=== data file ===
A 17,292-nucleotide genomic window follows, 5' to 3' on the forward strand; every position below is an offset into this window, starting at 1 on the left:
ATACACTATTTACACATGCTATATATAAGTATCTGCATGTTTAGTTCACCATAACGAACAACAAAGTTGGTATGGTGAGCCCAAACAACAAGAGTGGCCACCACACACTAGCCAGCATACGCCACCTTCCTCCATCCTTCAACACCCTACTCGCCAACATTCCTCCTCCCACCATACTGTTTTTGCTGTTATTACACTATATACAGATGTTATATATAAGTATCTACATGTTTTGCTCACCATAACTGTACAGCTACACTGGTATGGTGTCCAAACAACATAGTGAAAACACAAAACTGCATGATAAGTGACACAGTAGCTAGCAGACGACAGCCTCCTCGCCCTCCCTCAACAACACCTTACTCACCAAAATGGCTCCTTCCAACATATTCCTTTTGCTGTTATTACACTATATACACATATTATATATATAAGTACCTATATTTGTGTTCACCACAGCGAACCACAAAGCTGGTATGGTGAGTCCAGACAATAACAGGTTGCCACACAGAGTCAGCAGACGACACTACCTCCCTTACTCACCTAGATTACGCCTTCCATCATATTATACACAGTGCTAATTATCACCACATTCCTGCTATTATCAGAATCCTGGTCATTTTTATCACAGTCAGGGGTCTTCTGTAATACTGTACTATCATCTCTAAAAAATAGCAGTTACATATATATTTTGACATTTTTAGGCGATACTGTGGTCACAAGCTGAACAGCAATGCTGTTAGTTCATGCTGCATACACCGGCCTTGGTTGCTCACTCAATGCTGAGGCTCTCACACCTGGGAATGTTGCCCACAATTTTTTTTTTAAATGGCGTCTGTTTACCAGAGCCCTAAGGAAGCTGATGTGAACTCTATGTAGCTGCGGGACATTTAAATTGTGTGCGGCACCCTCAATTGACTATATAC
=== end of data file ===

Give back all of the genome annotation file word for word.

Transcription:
A 17,292-nucleotide genomic window follows, 5' to 3' on the forward strand; every position below is an offset into this window, starting at 1 on the left:
ATACACTATTTACACATGCTATATATAAGTATCTGCATGTTTAGTTCACCATAACGAACAACAAAGTTGGTATGGTGAGCCCAAACAACAAGAGTGGCCACCACACACTAGCCAGCATACGCCACCTTCCTCCATCCTTCAACACCCTACTCGCCAACATTCCTCCTCCCACCATACTGTTTTTGCTGTTATTACACTATATACAGATGTTATATATAAGTATCTACATGTTTTGCTCACCATAACTGTACAGCTACACTGGTATGGTGTCCAAACAACATAGTGAAAACACAAAACTGCATGATAAGTGACACAGTAGCTAGCAGACGACAGCCTCCTCGCCCTCCCTCAACAACACCTTACTCACCAAAATGGCTCCTTCCAACATATTCCTTTTGCTGTTATTACACTATATACACATATTATATATATAAGTACCTATATTTGTGTTCACCACAGCGAACCACAAAGCTGGTATGGTGAGTCCAGACAATAACAGGTTGCCACACAGAGTCAGCAGACGACACTACCTCCCTTACTCACCTAGATTACGCCTTCCATCATATTATACACAGTGCTAATTATCACCACATTCCTGCTATTATCAGAATCCTGGTCATTTTTATCACAGTCAGGGGTCTTCTGTAATACTGTACTATCATCTCTAAAAAATAGCAGTTACATATATATTTTGACATTTTTAGGCGATACTGTGGTCACAAGCTGAACAGCAATGCTGTTAGTTCATGCTGCATACACCGGCCTTGGTTGCTCACTCAATGCTGAGGCTCTCACACCTGGGAATGTTGCCCACAATTTTTTTTTTAAATGGCGTCTGTTTACCAGAGCCCTAAGGAAGCTGATGTGAACTCTATGTAGCTGCGGGACATTTAAATTGTGTGCGGCACCCTCAATTGACTATATAC